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Ecological Sections: Southern California Mountains and Valleys

Subsection M262Bc
Sierra Pelona - Mint Canyon

This subsection includes the Sierra Pelona and a relatively low, but still mountainous, part of the north-northeastern Transverse Ranges between the Sierra Pelona and the San Gabriel Mountains.  It is between the San Andreas fault on the east, the Santa Susana Mountains on the southwest, the Bee Canyon and Francisquito faults on the north, and Soledad Canyon on the south.  The San Gabriel fault runs along the southwest border of the subsection.  The climate is hot to temperate, and subhumid.  MLRA 20e.

Lithology and Stratigraphy.  This subsection has relatively large areas of Pre-Mesozoic plutonic rocks and gneisses, Mesozoic granitic rocks, Pre-Cretaceous Pelona schist, Oligocene volcanic rocks, Oligocene nonmarine and Miocene marine sedimentary rocks, Plio-Pleistocene sediments, and Quaternary alluvium.

Geomorphology.  This is a subsection of steep mountains with narrow to rounded summits and narrow canyons, although there are a few broad valleys with Quaternary to Recent alluvial plains.  The mountains trend east-west, but hills along the San Andreas fault trend west-northwest.  The subsection elevation range is from about 1000 feet up to 5187 feet on Mount McDill in the Sierra Pelona.  Mass wasting and fluvial erosion and deposition are the main geomorphic processes.

Soils.  The soils are mostly Lithic and shallow Typic Xerorthents, shallow Entic Haploxerolls,  and Mollic Haploxeralfs.  Also, Lithic Haploxerolls are common on Pelona schist.  Typic and Mollic Xerofluvents and  Fluventic, Pachic, and Calcic Pachic  Haploxerolls are common on Recent alluvial fans and floodplains.   Most of the soils are leached free of carbonates.  The soils are well drained.  Soil temperature regimes are mostly thermic, with some mesic on north-facing slopes at higher elevations.  Soil moisture regimes are xeric.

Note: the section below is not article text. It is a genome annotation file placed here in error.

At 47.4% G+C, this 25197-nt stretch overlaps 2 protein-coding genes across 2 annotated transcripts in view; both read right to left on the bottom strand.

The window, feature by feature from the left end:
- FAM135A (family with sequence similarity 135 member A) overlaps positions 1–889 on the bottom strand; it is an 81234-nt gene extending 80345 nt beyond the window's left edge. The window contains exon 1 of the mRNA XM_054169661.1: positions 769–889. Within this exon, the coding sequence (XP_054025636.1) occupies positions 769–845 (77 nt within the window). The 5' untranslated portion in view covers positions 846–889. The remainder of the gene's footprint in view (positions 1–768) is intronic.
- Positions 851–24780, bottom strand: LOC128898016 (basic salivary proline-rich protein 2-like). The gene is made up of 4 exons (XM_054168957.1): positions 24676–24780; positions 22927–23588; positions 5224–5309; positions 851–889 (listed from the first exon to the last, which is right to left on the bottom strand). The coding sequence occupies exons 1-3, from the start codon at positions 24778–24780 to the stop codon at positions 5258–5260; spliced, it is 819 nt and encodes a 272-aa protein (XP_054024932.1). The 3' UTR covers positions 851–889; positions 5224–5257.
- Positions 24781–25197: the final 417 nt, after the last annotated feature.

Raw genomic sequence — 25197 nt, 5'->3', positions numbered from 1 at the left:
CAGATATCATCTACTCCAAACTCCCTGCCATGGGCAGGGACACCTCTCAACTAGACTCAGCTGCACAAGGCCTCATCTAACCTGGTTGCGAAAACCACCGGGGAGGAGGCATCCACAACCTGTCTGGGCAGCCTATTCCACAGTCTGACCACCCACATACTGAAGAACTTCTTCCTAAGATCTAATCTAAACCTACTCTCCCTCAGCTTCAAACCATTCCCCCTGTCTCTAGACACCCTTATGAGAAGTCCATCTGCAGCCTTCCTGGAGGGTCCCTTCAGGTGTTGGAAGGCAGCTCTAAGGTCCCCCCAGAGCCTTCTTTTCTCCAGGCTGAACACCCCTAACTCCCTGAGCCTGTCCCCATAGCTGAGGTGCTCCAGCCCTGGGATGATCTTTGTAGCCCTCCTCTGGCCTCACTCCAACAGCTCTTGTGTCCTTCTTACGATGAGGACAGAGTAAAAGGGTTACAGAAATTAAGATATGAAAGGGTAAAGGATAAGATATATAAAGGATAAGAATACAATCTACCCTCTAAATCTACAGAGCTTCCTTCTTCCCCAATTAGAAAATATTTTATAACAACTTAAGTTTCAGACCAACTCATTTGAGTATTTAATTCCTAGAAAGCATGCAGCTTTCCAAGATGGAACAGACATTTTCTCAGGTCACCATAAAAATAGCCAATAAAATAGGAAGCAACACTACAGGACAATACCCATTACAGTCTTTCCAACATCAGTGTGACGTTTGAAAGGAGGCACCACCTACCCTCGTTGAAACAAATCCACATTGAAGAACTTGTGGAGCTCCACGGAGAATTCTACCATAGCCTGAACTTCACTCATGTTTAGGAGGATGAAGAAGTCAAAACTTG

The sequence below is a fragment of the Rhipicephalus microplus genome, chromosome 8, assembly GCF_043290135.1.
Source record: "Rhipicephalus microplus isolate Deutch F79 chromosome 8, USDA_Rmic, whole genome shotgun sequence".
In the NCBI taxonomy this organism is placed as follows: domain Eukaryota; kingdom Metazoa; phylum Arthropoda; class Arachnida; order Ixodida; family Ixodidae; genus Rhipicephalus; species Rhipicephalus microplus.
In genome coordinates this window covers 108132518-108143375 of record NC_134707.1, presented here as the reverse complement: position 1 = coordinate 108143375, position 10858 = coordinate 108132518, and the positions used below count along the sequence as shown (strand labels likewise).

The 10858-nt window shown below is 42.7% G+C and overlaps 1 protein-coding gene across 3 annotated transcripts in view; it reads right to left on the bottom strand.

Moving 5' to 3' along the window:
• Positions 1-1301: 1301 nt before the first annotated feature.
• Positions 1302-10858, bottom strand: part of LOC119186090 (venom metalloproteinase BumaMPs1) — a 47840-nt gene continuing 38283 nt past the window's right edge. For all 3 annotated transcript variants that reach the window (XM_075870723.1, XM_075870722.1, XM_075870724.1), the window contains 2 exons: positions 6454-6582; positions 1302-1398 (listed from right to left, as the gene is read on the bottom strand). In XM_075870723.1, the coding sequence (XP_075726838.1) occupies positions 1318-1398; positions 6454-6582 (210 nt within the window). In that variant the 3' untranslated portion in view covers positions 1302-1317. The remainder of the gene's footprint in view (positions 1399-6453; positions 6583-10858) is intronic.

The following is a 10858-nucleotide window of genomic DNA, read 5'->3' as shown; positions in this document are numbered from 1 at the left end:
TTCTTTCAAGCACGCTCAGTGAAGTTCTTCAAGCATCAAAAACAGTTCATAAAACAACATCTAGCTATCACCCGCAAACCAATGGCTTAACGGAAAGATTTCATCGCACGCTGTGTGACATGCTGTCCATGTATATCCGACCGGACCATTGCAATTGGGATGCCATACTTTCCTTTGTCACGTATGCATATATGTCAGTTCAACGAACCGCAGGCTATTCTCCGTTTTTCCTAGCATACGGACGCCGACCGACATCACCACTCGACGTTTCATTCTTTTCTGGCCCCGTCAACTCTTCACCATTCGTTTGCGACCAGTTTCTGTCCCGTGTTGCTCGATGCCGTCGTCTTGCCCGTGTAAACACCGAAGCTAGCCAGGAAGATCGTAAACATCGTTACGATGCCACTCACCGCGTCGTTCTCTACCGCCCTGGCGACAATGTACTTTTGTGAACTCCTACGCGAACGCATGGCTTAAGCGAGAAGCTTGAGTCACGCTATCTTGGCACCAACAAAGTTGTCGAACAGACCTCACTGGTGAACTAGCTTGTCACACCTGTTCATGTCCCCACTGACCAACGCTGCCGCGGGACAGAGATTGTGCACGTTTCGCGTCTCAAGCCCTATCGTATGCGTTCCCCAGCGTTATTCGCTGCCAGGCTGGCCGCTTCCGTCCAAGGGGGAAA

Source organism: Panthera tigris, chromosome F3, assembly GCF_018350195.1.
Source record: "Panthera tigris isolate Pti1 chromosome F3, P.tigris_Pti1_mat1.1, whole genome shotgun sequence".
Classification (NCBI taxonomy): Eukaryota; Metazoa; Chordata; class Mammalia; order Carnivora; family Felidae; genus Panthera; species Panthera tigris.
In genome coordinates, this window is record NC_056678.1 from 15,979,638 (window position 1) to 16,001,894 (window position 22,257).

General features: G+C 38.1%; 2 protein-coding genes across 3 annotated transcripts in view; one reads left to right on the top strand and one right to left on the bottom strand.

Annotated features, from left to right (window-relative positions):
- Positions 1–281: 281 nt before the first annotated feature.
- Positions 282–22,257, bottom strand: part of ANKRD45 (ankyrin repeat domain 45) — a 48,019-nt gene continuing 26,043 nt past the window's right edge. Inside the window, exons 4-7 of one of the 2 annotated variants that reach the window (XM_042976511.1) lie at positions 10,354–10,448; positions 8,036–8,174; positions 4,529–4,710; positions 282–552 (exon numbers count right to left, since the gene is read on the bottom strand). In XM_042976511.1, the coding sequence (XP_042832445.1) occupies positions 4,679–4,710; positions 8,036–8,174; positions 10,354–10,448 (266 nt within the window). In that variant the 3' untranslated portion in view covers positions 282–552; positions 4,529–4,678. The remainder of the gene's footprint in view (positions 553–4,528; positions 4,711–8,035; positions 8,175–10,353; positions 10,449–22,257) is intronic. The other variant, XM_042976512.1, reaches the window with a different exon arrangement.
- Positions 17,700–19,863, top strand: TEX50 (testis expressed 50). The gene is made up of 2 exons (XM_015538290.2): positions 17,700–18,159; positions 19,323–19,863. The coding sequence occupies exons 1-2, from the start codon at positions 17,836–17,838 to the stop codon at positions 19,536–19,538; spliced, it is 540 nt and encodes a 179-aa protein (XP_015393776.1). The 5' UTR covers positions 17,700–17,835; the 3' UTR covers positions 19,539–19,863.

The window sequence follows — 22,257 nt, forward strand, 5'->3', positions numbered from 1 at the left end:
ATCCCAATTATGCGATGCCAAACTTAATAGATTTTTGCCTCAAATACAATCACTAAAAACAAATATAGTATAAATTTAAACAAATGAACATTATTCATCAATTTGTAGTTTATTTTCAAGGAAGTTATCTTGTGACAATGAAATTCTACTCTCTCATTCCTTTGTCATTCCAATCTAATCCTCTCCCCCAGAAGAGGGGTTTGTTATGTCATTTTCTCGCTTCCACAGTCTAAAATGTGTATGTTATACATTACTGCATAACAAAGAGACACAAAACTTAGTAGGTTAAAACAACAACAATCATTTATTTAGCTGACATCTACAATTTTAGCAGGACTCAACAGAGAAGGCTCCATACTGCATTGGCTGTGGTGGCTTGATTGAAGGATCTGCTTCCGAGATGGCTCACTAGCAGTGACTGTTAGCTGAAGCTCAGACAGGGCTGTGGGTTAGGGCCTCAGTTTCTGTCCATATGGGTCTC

Vegetation.  The predominant natural plant communities are Chamise series on shallow and very stony soils, Mixed chaparral shrublands, and Coast live oak series.  Purple sage series and Mixed sage series occur at lower elevations,  Birchleaf mountain-mahogany - California buckwheat series occurs on south facing slopes, and Bigcone Douglas-fir series and Bigcone Douglas-fir - canyon live oak series occur on north-facing slopes at higher elevations.   California juniper series is common on the interior side of the mountains.

    Characteristic series by lifeform include:

    Grasslands: Beaked sedge series, California annual grassland series, Tufted hairgrass series.

    Shrublands: Allscale series, Big sagebrush series, Birchleaf mountain-mahogany - California buckwheat series, Bitterbrush series, Black bush series, Bladderpod - California ephedra - narrowleaf goldenbush series, California buckwheat series, California sagebrush series,  California sagebrush - black sage series, Chamise series, Chamise - bigberry manzanita series, Chamise - Eastwood manzanita series, Chamise - wedgeleaf ceanothus series, Chamise - white sage series, Chamise - black sage series, Cupleaf ceanothus - fremontia - oak series, Fourwing saltbush series, Hop-sage series, Mixed saltbush series, Mixed scrub oak series, Mountain whitethorn series, Mulefat series, Nolina series, Purple sage series, Scalebroom series,  Scrub oak series, Shadscale series, White sage series.

    Forests and woodlands: Black oak  series, Birchleaf mountain-mahogany series, California juniper series, Canyon live oak series, Coast live oak series, Curlleaf mountain-mahogany series, Coulter pine series, Coulter pine - canyon live series, Singleleaf pinyon series.
Climate.  The mean annual precipitation is about 12 to 20  inches.  Most of it is rain, except at higher elevations.  Mean annual temperature is about 45 to 60  F.  The mean freeze-free period is about 200 to 250 days.

Surface Water.  Runoff is rapid.  All but the larger streams are dry through the summer.  Most of the streams drain through the Santa Clara river to the ocean, but those near the San Andreas fault drain into closed drainage basins.  Natural lakes are absent, except along the San Andreas fault.   There are numerous sag ponds along the San Andreas fault. 

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